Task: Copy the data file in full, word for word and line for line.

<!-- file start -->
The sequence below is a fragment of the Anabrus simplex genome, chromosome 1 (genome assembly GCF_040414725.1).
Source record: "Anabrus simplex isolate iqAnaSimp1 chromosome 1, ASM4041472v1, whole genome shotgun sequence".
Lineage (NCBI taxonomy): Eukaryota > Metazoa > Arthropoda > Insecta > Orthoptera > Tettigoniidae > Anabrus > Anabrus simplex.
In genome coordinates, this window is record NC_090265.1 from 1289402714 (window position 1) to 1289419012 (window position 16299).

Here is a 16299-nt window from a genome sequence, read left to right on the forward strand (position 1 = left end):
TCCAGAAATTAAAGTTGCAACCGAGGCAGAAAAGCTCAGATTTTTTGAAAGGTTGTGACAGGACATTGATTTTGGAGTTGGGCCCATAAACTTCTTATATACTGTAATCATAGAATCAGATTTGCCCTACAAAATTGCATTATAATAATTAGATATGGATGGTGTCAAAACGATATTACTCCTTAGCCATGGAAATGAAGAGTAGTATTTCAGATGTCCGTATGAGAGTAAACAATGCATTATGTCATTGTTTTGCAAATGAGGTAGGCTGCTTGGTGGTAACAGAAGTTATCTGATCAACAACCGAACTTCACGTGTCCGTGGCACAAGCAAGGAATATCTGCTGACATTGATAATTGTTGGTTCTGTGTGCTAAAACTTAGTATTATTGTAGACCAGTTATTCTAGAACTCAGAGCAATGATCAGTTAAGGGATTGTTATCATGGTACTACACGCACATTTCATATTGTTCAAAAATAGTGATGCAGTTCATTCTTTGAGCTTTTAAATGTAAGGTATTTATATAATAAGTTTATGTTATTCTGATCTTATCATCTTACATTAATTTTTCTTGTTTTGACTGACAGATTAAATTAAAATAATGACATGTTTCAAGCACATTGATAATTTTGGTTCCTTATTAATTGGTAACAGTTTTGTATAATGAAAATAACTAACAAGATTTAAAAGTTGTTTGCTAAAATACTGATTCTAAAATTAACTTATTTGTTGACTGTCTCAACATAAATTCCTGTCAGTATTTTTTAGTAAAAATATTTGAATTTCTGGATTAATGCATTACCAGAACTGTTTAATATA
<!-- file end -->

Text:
The sequence below is a fragment of the Anabrus simplex genome, chromosome 1 (genome assembly GCF_040414725.1).
Source record: "Anabrus simplex isolate iqAnaSimp1 chromosome 1, ASM4041472v1, whole genome shotgun sequence".
Lineage (NCBI taxonomy): Eukaryota > Metazoa > Arthropoda > Insecta > Orthoptera > Tettigoniidae > Anabrus > Anabrus simplex.
In genome coordinates, this window is record NC_090265.1 from 1289402714 (window position 1) to 1289419012 (window position 16299).

Here is a 16299-nt window from a genome sequence, read left to right on the forward strand (position 1 = left end):
TCCAGAAATTAAAGTTGCAACCGAGGCAGAAAAGCTCAGATTTTTTGAAAGGTTGTGACAGGACATTGATTTTGGAGTTGGGCCCATAAACTTCTTATATACTGTAATCATAGAATCAGATTTGCCCTACAAAATTGCATTATAATAATTAGATATGGATGGTGTCAAAACGATATTACTCCTTAGCCATGGAAATGAAGAGTAGTATTTCAGATGTCCGTATGAGAGTAAACAATGCATTATGTCATTGTTTTGCAAATGAGGTAGGCTGCTTGGTGGTAACAGAAGTTATCTGATCAACAACCGAACTTCACGTGTCCGTGGCACAAGCAAGGAATATCTGCTGACATTGATAATTGTTGGTTCTGTGTGCTAAAACTTAGTATTATTGTAGACCAGTTATTCTAGAACTCAGAGCAATGATCAGTTAAGGGATTGTTATCATGGTACTACACGCACATTTCATATTGTTCAAAAATAGTGATGCAGTTCATTCTTTGAGCTTTTAAATGTAAGGTATTTATATAATAAGTTTATGTTATTCTGATCTTATCATCTTACATTAATTTTTCTTGTTTTGACTGACAGATTAAATTAAAATAATGACATGTTTCAAGCACATTGATAATTTTGGTTCCTTATTAATTGGTAACAGTTTTGTATAATGAAAATAACTAACAAGATTTAAAAGTTGTTTGCTAAAATACTGATTCTAAAATTAACTTATTTGTTGACTGTCTCAACATAAATTCCTGTCAGTATTTTTTAGTAAAAATATTTGAATTTCTGGATTAATGCATTACCAGAACTGTTTAATATA